Visitor Lounge at the Kennedy Center for the Performing Arts
Competition May 2008
Contrasting the upward pull of light and the earth-bound weight of stone, the Israeli lounge design is an exercise in rich materiality and wholeness, creating a meeting place that is at once elegant and intimate, re-envisioning this well-known meeting place for supporters of the Kennedy Center. Warm, honey-beige hues of stone glow with light, polished floors reflecting and soften the atmosphere. The space impresses us at once with its verticality and cultivates a sense of our own diminutive stature within. The concept of the Dwarf and the Giant structured the development of a highly articulated verticality while grounding the visitor in the colors and textures that speak of karst landscapes, limestone and sun. One might feel dwarfed by this dramatic space, yet this feeling that may also cultivate a sense of intimacy and togetherness.
The lounge is organized as one holistic space without any interior partitions in order to maximize flexibility and cultivate the sensation of wholeness. The walls are formed of a series of slightly canted facets terminating in two glowing edges; a crown of white light hovers above the veil of stone. This crown of light is accentuated by eighteen long, slender strips of mortar – six on each wall – that have been extracted to allow a hidden light beyond to glimmer through. The walls themselves are created of long, thin members of Jerusalem Stone, oriented vertically to accentuate the broad upward sweet of the space and to highlight the play of angles and folds in the walls. The ground plane is a polished aged limestone which completes the tonal play of colors while reflecting the softened brilliance of the light features. Simple, robust, sculptural furniture inspired by ancient stoneware is moveable and lightweight yet maintains a sense of earth-bound simplicity in contrast to the delicacy of articulated lighting.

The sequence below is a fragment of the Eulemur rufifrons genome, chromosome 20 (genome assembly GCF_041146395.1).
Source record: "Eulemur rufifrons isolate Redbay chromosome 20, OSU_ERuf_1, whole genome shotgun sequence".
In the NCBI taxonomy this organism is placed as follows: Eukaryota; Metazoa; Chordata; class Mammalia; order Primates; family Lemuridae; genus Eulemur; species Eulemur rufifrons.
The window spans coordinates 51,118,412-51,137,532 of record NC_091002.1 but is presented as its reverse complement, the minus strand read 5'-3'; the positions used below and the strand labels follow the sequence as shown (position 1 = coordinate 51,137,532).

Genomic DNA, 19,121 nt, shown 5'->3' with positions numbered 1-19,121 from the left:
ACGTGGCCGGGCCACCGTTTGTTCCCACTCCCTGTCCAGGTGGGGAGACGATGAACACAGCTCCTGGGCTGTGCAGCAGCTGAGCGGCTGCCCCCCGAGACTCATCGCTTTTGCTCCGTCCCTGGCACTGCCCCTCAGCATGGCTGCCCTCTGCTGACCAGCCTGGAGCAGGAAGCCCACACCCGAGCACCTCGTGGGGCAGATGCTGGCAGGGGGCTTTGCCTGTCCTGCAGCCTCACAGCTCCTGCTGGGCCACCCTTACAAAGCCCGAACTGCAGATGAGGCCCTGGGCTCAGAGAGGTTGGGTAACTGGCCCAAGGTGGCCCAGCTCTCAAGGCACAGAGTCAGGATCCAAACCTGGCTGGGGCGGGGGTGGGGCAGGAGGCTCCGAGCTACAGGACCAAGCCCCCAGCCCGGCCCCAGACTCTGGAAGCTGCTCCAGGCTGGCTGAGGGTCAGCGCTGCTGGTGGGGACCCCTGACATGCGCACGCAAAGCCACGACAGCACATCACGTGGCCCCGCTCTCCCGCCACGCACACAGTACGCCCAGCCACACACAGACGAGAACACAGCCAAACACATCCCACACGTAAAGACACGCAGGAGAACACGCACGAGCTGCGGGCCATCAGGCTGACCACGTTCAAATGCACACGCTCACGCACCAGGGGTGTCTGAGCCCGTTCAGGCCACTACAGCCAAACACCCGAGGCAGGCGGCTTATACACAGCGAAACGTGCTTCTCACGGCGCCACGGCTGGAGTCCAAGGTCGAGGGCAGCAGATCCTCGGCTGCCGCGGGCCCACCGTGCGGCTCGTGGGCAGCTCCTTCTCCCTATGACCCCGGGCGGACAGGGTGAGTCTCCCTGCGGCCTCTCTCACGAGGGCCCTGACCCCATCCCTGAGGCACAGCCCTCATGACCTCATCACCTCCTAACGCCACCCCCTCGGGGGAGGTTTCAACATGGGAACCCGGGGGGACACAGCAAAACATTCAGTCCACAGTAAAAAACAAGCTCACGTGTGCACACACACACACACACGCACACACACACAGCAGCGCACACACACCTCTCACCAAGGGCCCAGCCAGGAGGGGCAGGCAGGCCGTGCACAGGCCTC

In the lyrics of the late Leonard Cohen we find the phrase, ‘there’s a crack in everything, that’s how the light gets in.’ Taken literally it is a prompt to play on the heaviness of stone with the slivers of light beyond, but it is also a chance to reflect on the special moments with loved ones, family and friends that make the bright lights in our everyday existence. The redesigned Israeli Lounge at the Kennedy Center should become a beloved space over the years - beautiful, inviting, contemporary and timeless.